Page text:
Mitral Valve Prolapse and the Benefits of Exercise

Aerobic exercise remains key to managing the disease

It is estimated that two to four percent of the population has some degree of mitral valve prolapse (MVP). You can safely exercise if you have this condition, and it is beneficial for you to get regular exercise. You can talk to your doctor if you want specific guidance about how much and what types of exercises you should start with.

The mitral valve is located in the heart's left ventricle between the upper and lower chambers. This valve opens to allow blood to move from the upper atrium and the lower ventricle on the left side of the heart, and then closes to prevent the backflow of blood.

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Normally, heart valves are fairly rigid, and they open and close completely with regularity. A prolapsed valve is loose and a little floppy so that it doesn't shut as firmly as it should. It may close with a faint click and may permit a tiny amount of blood to leak through, producing a heart murmur.

A large mitral valve prolapse can allow blood to seep back into the heart’s top chamber. This is called mitral regurgitation or a "leaky valve."

Mitral valve prolapse is generally not considered to be life-threatening or progressive. It is one of the more benign causes of a heart murmur. It is likely that there is a genetic component to MVP since it can run in families.

What Are the Symptoms and Complications of MVP?

Many people live their whole lives without symptoms of MVP. Those who do have symptoms may experience heart palpitations, chest pain, fainting, shortness of breath, reduced stamina, fatigue, or generalized weakness.

The main concern for those living with MVP is that long-term complications can arise if the condition is not properly treated.


The risk of developing endocarditis, a heart infection, is a rare but potential complication of having a leaky heart valve.

Mitral Regurgitation

Mitral regurgitation is the backflow of blood from the ventricle to the atrium. Mitral regurgitation can lead to enlargement of the cardiac chamber, weakening of the heart muscle, and, in some cases, heart failure.

Clinically significant mitral regurgitation due to mitral valve prolapse is relatively rare, affecting only around 5 percent of those with MVP. People who have had a previous heart attack or prolonged exposure to the drug Ergomar (ergotamine) are at the highest risk.


Treatment for MVP varies depending upon the extent of the prolapse. Your symptoms and staging can help your doctor decide whether you need treatment.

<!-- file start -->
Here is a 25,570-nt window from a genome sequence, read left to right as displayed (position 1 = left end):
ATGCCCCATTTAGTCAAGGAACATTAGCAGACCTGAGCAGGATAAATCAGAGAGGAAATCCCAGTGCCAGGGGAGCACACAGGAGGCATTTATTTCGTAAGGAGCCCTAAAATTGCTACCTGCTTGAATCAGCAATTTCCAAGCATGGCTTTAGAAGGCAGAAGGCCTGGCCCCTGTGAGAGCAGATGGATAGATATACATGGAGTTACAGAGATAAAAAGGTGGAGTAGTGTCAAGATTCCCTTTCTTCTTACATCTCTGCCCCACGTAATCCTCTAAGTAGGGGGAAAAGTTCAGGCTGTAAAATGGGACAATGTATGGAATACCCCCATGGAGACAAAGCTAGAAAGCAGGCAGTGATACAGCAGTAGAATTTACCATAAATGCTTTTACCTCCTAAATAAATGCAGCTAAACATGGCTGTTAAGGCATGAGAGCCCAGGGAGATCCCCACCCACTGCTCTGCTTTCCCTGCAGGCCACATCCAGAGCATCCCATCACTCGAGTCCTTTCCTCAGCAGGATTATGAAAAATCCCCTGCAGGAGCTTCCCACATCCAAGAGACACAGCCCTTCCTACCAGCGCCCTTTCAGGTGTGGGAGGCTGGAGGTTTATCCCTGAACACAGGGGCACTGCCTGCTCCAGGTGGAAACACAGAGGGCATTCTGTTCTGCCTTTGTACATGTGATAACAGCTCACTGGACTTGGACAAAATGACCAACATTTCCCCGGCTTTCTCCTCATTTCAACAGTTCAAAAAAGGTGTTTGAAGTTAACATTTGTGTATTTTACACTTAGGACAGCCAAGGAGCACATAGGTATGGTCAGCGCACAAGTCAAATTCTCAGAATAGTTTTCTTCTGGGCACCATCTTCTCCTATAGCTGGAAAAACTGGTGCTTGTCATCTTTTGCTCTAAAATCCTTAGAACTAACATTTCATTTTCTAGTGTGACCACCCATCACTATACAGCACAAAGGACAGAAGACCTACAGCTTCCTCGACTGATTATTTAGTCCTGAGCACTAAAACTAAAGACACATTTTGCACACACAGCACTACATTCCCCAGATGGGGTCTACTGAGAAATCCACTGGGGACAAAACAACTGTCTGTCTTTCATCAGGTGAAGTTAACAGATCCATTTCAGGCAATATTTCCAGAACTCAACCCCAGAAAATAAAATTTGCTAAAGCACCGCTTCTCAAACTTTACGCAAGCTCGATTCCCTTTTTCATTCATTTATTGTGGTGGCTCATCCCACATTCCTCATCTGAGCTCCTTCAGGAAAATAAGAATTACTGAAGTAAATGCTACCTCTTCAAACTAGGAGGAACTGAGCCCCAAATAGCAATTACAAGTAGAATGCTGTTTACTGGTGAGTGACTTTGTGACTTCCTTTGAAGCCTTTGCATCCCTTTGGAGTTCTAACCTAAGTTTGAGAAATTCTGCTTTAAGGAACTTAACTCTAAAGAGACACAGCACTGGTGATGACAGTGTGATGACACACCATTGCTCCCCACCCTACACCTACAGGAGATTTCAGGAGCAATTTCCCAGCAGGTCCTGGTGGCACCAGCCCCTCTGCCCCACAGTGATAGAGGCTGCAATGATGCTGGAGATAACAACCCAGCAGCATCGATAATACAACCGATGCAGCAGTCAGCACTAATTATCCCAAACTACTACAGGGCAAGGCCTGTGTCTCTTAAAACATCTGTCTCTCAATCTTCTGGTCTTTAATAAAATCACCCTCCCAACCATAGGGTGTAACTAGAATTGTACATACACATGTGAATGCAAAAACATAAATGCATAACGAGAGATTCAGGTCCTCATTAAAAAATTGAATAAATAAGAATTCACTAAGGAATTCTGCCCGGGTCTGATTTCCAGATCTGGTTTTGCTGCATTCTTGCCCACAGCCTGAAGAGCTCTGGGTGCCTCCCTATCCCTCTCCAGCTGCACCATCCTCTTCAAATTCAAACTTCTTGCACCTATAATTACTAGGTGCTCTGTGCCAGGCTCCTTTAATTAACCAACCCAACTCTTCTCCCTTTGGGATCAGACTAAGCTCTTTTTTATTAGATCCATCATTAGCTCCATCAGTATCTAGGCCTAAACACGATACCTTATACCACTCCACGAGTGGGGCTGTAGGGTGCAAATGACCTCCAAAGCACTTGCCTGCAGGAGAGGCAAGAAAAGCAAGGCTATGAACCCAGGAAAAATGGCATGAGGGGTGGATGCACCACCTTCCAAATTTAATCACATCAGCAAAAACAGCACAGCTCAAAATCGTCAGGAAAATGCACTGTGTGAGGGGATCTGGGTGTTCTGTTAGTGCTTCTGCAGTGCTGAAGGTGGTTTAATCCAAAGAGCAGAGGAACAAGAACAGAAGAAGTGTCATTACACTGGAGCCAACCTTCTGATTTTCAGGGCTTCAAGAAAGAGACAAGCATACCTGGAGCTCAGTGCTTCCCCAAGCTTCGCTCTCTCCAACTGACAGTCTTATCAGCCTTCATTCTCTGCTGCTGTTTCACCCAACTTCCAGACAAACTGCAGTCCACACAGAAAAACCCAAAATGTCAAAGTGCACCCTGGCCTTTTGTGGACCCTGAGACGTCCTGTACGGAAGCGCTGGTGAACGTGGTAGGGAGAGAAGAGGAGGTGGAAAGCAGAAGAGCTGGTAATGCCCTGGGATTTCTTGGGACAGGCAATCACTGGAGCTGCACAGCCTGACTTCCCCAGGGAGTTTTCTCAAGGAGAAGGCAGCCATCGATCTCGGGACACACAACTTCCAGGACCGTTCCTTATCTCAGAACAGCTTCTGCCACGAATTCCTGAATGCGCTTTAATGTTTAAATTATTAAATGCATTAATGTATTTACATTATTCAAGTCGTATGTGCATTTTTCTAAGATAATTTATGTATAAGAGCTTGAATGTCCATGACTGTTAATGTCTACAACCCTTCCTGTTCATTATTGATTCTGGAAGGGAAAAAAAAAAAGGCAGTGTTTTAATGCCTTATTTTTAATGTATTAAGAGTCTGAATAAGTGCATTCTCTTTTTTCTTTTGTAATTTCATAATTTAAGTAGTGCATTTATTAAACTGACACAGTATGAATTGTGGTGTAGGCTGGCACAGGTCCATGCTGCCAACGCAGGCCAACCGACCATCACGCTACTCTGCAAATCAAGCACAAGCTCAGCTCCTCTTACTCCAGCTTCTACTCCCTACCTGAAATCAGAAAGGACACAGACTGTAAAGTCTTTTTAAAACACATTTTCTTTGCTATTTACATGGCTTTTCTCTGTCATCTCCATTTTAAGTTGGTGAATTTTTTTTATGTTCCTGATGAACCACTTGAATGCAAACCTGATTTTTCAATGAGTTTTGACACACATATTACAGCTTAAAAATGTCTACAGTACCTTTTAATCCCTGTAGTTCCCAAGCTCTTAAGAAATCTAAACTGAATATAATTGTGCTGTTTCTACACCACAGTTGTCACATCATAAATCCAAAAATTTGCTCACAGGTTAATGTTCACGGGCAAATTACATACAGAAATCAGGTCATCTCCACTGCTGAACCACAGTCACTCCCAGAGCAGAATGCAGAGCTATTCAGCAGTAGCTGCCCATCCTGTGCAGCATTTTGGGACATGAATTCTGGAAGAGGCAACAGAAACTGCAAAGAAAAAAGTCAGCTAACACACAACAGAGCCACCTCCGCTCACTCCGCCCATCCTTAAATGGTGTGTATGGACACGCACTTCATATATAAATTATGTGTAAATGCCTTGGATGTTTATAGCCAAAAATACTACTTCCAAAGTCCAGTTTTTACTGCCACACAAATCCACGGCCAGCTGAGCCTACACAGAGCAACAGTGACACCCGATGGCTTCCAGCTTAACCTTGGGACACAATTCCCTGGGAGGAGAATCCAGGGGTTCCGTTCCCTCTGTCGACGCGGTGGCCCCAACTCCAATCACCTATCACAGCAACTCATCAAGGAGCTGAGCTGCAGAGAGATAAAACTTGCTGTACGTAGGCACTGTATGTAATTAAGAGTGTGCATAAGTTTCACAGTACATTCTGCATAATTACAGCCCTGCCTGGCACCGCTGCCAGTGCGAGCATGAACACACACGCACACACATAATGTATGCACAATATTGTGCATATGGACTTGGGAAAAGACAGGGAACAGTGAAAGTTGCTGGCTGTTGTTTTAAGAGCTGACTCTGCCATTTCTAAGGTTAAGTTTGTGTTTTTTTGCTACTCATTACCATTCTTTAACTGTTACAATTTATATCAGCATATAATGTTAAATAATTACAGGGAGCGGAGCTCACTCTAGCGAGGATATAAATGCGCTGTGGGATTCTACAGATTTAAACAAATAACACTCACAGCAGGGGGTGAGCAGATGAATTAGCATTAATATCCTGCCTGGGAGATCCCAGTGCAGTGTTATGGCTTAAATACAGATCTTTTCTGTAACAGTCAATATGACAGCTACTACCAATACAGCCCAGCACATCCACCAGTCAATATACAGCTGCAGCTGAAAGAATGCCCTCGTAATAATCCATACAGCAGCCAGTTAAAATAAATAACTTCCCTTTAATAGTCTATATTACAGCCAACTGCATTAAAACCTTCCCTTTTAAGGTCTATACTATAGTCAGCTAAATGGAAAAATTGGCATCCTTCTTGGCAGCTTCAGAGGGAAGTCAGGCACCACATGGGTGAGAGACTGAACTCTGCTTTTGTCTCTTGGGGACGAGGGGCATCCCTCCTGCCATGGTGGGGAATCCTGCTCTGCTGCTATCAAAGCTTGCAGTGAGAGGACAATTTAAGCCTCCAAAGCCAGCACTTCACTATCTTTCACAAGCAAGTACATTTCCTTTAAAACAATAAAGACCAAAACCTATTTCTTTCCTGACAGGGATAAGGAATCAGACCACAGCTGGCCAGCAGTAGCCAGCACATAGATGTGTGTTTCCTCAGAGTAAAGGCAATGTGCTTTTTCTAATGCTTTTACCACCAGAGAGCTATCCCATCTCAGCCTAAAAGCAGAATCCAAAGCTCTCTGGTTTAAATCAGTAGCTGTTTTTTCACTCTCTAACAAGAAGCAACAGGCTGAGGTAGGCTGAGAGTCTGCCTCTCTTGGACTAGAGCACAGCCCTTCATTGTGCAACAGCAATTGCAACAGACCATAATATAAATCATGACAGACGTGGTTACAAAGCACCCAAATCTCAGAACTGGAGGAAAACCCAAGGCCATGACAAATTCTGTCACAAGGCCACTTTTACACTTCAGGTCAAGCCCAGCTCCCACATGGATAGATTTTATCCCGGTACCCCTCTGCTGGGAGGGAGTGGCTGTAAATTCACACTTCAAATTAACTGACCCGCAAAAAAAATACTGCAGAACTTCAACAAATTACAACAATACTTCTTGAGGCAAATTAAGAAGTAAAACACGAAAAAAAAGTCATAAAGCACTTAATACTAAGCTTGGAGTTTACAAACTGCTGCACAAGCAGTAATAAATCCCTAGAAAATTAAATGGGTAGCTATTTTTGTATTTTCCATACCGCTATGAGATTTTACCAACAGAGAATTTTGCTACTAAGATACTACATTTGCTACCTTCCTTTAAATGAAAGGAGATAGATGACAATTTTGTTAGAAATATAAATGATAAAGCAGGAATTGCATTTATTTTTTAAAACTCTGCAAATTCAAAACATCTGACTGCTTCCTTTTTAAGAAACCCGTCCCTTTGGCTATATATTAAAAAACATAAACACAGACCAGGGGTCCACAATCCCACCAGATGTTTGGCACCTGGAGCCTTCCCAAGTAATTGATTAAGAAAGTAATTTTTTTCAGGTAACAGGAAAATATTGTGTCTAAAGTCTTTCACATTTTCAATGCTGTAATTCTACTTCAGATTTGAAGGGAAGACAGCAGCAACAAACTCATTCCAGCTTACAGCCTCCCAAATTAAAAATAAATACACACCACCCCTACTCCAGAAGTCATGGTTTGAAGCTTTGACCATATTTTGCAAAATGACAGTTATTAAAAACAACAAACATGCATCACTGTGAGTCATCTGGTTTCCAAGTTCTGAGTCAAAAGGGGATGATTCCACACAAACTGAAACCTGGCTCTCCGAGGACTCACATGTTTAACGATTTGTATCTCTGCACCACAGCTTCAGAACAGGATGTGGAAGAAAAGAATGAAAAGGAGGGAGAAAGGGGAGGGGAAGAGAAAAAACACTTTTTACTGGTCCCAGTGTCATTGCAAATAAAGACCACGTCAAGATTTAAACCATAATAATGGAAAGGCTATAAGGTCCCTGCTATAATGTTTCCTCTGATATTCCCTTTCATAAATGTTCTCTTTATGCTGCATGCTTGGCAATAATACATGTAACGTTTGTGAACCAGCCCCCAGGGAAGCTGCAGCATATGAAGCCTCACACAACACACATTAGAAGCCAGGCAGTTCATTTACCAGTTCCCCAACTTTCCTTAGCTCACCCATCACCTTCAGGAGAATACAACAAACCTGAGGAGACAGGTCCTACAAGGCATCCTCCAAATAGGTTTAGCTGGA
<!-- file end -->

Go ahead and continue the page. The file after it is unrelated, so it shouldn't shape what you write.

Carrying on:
How to Exercise When You Have MVP

It's important to discuss your individual symptoms with your physician before starting an exercise plan. The heart is a muscle that gets stronger with exercise. Aerobic exercise strengthens the heart and makes it more efficient. This type of exercise is generally recommended for people who have MVP.

Aerobic exercise includes walking, jogging, swimming, or cycling. A moderate pace for 30 minutes at a time is a good way to get started. You should monitor your heart rate and slow down if you feel your heart racing or if you start to feel dizzy or lightheaded.

People who experience chest pains, heart palpitations, or other significant symptoms of MVP are sometimes given beta-blockers to slow the heart rate during exercise. Rarely is someone discouraged from exercise because of mitral valve prolapse.

Severe cases may require the input of a cardiologist to ensure that exercise doesn't inadvertently promote mitral regurgitation. In some cases, exercise can place undue stress on the mitral valve, causing more harm than good.

Your cardiologist may ask you to undergo an exercise tolerance test during which you would have an electrocardiogram (ECG) while on a treadmill or stationary bike. The results of this test can determine how much exercise you can safely perform without compromising your mitral valve.

1 Source
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  1. Bertrand PB, Sdhwammentthal E, Levine RA, et al. Exercise Dynamics in Secondary Mitral Regurgitation: Pathophysiology and Therapeutic Implications. Circulation. 2017 Jan 17;135(3):297-314. doi:10.1161/CIRCULATIONAHA.116.025260

Additional Reading

By Elizabeth Quinn
Elizabeth Quinn is an exercise physiologist, sports medicine writer, and fitness consultant for corporate wellness and rehabilitation clinics.